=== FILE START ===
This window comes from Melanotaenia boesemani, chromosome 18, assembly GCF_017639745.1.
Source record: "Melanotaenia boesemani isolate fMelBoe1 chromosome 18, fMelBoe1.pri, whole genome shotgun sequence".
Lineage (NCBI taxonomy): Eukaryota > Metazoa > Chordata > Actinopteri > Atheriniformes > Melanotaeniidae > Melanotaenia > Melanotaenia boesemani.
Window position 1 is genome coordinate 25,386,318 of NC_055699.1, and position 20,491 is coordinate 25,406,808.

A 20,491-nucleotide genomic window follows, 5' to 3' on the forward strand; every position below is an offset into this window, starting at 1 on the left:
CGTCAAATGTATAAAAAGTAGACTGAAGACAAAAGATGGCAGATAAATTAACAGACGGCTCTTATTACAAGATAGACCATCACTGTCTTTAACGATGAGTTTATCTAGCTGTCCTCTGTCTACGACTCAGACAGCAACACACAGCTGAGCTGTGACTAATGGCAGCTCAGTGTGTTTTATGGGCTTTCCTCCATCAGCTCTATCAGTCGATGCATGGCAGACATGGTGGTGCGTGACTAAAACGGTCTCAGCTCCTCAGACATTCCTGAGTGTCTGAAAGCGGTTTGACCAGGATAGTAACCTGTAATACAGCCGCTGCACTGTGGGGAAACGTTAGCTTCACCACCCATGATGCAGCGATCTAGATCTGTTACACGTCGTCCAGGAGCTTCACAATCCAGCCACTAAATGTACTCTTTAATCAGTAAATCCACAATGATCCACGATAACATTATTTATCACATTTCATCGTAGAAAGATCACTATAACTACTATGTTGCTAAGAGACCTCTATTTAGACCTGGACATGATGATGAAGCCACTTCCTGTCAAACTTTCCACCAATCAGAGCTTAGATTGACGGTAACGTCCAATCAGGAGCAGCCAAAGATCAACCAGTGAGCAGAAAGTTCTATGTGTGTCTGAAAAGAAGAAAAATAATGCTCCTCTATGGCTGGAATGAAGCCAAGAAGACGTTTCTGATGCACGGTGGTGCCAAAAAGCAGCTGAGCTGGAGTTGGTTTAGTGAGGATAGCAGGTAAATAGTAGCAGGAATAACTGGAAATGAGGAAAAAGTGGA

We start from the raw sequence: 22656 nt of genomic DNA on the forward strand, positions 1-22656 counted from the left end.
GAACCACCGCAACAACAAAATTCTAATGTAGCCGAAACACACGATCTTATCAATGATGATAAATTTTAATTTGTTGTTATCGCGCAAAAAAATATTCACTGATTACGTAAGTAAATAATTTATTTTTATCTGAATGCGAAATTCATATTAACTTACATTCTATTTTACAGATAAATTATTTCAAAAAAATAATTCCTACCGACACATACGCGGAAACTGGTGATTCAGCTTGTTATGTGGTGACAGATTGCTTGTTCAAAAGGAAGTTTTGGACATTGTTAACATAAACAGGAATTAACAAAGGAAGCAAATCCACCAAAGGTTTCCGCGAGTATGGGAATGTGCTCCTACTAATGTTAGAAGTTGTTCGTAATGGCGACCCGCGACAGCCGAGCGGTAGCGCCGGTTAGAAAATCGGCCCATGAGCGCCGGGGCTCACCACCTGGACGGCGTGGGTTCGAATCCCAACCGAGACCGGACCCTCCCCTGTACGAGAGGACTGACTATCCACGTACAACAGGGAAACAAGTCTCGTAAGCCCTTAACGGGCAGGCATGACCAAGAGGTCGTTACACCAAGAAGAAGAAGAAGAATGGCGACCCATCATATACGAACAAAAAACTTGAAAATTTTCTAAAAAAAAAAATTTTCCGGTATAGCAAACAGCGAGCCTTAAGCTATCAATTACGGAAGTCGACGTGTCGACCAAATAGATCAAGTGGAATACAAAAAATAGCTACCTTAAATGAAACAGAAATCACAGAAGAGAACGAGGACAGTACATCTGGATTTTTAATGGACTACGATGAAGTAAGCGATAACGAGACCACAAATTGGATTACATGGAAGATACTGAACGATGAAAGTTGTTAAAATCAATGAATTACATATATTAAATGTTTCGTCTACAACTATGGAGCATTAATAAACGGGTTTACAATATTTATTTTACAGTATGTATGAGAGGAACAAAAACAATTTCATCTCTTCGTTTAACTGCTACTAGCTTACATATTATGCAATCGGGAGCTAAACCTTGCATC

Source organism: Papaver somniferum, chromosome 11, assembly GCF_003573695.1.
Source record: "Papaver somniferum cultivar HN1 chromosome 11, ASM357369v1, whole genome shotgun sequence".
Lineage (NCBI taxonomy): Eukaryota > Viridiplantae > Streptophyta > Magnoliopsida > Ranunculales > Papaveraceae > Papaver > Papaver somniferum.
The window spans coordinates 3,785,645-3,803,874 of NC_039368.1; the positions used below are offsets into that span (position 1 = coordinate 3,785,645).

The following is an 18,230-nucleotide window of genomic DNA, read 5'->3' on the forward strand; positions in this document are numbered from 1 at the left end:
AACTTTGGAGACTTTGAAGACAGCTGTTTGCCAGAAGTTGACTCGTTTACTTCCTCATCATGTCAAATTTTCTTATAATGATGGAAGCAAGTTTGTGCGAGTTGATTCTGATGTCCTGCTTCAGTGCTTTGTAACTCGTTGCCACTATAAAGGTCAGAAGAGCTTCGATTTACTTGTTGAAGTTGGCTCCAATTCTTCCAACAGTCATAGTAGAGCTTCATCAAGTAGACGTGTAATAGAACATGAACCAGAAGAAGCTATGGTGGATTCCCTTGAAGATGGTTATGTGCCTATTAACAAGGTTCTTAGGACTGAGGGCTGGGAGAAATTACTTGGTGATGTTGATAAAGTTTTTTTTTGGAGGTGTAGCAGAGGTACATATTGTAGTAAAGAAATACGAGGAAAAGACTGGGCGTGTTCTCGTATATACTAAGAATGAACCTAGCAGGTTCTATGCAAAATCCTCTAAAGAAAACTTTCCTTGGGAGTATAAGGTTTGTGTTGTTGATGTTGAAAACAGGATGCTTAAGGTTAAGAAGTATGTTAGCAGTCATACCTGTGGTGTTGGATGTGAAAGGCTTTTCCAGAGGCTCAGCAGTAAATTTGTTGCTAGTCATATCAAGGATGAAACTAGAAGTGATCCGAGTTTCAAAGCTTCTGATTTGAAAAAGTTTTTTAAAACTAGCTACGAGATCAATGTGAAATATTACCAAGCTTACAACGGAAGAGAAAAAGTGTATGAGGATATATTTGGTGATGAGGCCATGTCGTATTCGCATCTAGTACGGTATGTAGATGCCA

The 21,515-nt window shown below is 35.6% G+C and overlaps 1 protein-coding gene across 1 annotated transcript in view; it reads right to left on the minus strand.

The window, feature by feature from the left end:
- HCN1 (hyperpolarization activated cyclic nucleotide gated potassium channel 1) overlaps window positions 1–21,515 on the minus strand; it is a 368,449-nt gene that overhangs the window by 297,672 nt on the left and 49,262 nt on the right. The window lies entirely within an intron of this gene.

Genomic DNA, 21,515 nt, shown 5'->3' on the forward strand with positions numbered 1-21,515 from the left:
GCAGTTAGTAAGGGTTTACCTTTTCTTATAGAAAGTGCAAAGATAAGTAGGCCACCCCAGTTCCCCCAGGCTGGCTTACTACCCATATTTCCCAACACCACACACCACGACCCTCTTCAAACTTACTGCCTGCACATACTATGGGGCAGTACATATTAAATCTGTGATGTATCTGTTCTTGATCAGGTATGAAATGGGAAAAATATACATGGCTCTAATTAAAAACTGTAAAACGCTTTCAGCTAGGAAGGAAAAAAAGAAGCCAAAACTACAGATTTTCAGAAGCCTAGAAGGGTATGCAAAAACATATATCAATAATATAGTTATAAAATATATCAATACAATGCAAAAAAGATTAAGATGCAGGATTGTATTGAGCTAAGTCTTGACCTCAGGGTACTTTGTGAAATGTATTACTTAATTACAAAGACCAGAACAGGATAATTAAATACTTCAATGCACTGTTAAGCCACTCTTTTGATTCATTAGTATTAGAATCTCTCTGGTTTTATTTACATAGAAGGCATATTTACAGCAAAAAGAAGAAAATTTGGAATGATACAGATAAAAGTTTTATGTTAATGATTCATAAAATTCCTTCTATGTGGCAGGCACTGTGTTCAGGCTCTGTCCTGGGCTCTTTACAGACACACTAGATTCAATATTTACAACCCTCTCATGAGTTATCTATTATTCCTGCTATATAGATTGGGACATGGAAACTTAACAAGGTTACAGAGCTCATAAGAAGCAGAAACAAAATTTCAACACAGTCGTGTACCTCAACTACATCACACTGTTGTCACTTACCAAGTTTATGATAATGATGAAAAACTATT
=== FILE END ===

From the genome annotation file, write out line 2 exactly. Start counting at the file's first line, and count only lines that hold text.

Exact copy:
Source record: "Melanotaenia boesemani isolate fMelBoe1 chromosome 18, fMelBoe1.pri, whole genome shotgun sequence".